In the rapidly advancement in information technology and E-commerce, a sharp contradiction between the security of software products and people’s expectation is building up. Sustained development of application software leads to exponential growth of vulnerabilities in information systems. As we all know, vulnerability of information system is a main point that can be exploited to conduct security breaches. Secure Software Development (SSD) provides an effective solution for this problem. SSD is a pro-active software development methodology which integrates security engineering with software development life cycle, to prevent security vulnerabilities generated in software development process (Howard and Lipner 2009; McGraw, 2006). There are existing best practices such as Security Development Lifecycle (Howard & Lipner, 2009), Comprehensive, Lightweight Application Security Process (Graham, 2006) and Touch-Points models (McGraw, 2006), indicate that SSD can definitely improve the security and quality of software system with technical feasibility and controlled cost.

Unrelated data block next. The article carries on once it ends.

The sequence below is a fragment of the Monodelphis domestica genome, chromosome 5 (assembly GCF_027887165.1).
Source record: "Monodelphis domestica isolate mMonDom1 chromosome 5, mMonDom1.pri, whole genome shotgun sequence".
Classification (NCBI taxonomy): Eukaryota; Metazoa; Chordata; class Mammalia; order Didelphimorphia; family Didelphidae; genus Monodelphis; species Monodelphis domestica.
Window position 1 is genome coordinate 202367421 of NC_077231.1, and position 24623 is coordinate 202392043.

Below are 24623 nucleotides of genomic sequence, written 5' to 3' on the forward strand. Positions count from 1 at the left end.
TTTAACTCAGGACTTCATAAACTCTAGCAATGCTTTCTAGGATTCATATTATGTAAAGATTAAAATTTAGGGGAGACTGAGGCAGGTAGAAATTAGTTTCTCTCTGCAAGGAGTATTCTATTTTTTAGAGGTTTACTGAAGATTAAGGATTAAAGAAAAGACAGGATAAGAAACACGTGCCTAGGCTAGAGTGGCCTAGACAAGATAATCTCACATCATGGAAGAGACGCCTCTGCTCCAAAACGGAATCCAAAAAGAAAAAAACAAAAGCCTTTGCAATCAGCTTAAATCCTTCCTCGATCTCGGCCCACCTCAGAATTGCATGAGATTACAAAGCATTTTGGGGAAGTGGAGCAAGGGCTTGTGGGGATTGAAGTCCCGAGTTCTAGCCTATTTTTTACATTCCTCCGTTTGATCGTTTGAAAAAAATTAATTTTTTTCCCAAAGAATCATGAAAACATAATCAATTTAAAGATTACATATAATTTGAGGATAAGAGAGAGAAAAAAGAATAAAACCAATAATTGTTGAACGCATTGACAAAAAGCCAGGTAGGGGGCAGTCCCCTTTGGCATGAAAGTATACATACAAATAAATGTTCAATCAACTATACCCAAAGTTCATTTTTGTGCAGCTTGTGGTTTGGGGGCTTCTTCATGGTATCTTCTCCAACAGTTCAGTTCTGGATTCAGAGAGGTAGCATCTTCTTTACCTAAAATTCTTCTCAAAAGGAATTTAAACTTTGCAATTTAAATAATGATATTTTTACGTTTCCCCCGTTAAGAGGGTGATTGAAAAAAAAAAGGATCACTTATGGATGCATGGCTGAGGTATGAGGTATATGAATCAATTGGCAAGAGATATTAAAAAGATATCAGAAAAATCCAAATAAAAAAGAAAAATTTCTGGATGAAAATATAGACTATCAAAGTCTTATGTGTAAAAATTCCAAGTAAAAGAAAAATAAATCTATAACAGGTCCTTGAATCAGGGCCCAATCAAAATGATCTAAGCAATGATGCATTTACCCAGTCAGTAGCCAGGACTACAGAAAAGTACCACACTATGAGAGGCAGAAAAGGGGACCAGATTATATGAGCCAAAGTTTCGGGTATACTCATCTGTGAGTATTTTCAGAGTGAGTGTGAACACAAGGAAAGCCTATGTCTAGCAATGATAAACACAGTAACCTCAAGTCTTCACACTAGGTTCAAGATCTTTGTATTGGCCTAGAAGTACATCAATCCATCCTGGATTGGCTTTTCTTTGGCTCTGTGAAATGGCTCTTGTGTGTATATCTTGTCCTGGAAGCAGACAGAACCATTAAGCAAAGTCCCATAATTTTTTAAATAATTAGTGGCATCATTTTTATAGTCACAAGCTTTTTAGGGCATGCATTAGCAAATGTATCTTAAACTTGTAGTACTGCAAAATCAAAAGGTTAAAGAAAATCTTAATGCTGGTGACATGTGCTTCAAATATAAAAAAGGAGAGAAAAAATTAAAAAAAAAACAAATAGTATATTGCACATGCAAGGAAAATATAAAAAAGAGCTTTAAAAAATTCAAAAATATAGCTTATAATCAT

However, to our knowledge, SSD has not been widespread and well applied in software industry, especially in Asian countries. Many firms have suffered an “assimilation gap” which means deep and widespread usage tends to lag behind their adoption (Fichman & Kemerer, 1999). Assimilation is defined by Armstrong and Sambamurthy (1999) as “the extent to which the use of a technology diffuses across organizational work processes and becomes routinized in the activities associated with those processes”. SSD is a new complex innovation of software development method. The existing best practices just provide theoretical and technological guidelines. They need to be tailored according to the development procedure and organizational structure when they are adopted and implemented. In addition, assimilation of SSD requires enough technology capability and seamless integration into the existing development procedure, which might change the current technologies and work processes. These strict conditions and requirements fettered the assimilation of SSD in industry.